Why Queensland could lead the next clean energy boom

February 28, 2023

Australia’s National Electricity Market (NEM) is going through the biggest transformation in its history, as we move from fossil fuels to renewable energy. This has created a once-in-a-lifetime investment opportunity in the clean energy sector.

The Queensland market, in particular, has very strong fundamentals driving this transition. This article summarises five key takeaways for project developers and investors when considering the Queensland market.


1. State government leading the clean energy transition

Coal currently generates 70% of the state’s electricity (see chart below). However, under the Queensland Energy and Jobs Plan, the state plans to end its reliance on coal by 2035. The plan includes targets for 70% renewable energy by 2032 and 80% renewable energy by 2035. Achieving these targets will require a massive build in new renewable generation and storage capacity. However, it is not just about filling the gaps left by coal…

energy mix queensland


2. Strong load growth

Electricity usage could increase significantly due to electrification and green hydrogen over the medium to long term. Research by Energy Synapse shows Queensland as having the strongest opportunity for green hydrogen out of any NEM state. Additional renewables and storage will be needed to meet this growth in electricity demand.


3. Above NEM average volatility

Queensland has had some of the highest wholesale electricity prices over the last two years (see chart below). Energy Synapse modelling shows a high probability for continued above NEM average volatility over the next 10-15 years. This could provide a significant revenue ‘uplift’ for local assets.

NEM Queensland wholesale electricity prices


4. Wind patterns are complementary to solar

The wholesale energy price changes every five minutes in the NEM. Prices change based on live grid conditions and the supply/demand balance. The chart below shows the average wholesale energy price throughout the day in Queensland during 2022.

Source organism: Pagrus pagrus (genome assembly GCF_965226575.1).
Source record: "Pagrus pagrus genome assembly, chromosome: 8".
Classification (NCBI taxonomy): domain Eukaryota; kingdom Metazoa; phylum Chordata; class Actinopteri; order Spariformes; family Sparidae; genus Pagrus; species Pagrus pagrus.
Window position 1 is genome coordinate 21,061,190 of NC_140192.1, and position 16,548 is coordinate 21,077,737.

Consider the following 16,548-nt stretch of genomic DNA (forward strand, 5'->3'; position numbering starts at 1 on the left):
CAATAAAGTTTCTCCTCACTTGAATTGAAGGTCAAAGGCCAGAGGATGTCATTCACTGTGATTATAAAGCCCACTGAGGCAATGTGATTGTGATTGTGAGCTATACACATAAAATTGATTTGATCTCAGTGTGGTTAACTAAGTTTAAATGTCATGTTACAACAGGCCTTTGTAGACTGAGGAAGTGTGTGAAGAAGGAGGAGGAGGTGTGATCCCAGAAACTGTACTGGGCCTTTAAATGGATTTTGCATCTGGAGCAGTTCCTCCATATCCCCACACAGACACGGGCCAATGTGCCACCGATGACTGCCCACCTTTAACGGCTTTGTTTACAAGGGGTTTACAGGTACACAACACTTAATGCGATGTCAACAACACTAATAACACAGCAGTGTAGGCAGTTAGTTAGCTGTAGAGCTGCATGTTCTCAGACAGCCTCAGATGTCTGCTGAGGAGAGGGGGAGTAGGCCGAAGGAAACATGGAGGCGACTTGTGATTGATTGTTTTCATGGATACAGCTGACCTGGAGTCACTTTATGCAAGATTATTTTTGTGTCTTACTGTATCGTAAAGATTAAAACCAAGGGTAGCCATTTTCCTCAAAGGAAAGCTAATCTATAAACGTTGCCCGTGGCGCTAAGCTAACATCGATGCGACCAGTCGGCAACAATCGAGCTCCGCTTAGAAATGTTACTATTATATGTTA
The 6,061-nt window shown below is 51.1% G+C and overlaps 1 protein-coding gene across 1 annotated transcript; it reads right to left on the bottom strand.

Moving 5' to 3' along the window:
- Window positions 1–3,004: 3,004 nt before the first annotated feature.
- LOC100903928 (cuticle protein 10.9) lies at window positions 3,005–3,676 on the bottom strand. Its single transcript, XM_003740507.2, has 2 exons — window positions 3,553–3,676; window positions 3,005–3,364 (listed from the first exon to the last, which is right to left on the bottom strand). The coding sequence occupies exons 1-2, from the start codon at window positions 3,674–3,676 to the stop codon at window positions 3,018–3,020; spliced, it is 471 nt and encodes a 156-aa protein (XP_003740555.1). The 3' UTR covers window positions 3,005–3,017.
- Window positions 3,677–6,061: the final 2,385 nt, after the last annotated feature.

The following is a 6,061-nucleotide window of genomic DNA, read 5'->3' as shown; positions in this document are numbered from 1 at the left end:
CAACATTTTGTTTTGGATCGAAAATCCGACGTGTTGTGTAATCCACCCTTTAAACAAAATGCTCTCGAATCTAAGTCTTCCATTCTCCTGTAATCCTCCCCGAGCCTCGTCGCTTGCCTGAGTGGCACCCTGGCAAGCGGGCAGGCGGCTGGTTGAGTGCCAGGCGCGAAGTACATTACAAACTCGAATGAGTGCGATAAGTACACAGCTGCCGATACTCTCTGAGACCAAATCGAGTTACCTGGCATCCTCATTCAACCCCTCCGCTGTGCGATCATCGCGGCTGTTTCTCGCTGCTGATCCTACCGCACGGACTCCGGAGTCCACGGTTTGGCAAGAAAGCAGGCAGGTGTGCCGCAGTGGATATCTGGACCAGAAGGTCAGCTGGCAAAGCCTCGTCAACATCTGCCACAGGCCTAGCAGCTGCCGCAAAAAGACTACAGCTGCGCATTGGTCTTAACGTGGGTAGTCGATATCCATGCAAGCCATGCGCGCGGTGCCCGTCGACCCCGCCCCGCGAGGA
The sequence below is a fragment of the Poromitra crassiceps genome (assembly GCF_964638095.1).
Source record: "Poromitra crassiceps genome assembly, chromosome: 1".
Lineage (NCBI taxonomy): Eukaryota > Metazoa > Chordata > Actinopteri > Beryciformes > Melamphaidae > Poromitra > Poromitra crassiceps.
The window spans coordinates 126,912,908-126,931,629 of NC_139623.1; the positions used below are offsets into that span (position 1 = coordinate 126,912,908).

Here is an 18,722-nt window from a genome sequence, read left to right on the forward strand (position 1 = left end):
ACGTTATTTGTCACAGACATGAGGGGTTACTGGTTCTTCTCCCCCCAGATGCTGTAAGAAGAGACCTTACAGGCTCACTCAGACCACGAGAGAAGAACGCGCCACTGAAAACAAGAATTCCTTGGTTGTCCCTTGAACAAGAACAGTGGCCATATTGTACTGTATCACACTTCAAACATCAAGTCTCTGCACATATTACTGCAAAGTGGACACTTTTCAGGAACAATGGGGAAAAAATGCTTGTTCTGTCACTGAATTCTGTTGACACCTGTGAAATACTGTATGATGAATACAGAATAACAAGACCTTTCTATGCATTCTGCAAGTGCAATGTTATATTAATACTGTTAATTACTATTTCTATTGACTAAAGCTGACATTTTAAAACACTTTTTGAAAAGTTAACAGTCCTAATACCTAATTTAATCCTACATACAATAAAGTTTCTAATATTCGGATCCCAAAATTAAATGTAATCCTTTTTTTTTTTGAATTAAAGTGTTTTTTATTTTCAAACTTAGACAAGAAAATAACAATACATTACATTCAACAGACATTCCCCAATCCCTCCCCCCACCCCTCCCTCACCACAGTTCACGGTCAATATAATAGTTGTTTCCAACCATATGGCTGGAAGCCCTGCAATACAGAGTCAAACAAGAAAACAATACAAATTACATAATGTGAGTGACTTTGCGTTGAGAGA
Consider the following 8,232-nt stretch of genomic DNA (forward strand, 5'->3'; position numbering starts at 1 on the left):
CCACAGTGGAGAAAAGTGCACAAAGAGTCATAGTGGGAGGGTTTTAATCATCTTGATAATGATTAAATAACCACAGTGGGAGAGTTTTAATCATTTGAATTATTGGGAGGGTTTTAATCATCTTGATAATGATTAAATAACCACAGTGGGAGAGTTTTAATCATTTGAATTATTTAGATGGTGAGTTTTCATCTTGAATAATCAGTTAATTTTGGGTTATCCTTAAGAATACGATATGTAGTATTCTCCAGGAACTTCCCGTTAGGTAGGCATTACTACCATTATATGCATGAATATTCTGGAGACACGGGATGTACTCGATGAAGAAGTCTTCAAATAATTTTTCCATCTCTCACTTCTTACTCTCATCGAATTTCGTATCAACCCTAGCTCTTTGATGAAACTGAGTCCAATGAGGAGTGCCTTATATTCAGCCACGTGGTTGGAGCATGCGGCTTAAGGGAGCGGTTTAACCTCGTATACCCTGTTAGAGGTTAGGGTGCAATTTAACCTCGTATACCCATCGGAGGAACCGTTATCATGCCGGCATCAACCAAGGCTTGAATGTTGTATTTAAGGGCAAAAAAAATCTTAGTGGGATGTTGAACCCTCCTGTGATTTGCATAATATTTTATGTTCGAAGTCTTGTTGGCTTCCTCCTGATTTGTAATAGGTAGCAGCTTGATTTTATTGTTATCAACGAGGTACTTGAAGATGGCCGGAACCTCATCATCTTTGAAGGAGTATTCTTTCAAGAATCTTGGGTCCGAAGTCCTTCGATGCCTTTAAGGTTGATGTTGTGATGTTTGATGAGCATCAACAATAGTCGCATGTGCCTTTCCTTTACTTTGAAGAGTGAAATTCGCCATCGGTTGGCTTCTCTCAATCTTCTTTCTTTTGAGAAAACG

Prices can vary significantly throughout the day, and hence it is critical for developers and investors to understand the “shape” of their power projects. Wind is particularly interesting in Queensland, because several regions have an intraday profile that is complementary to solar. This means that wind farms in these areas can mitigate the risk of low daytime prices, while taking advantage of higher prices on the solar shoulder period.

Large spreads in intraday wholesale electricity prices also create significant arbitrage opportunities for energy storage.

intraday energy mix wholesale electricity price QLD


5. Data is king

Queensland has a development pipeline of 140 power projects totaling over 50 GW. However, these projects are far from equal. In fact, some may end up having returns 3X higher than others. High quality data and analytics is key to picking the most profitable clean energy opportunities. Learn more about how the Energy Synapse Platform can help. 

Author: Marija Petkovic, Founder & Managing Director of Energy Synapse
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Coal closures and renewable energy targets – summary of the biggest week in Australian energy news

September 30, 2022

coal closures renewable energy targets

This week has been massive for clean energy news in Australia. Queensland and Victoria have both announced big targets, and AGL has brought forward its closure of Loy Yang A (one of the dirtiest power stations in the grid). This article summaries the key facts from these major announcements.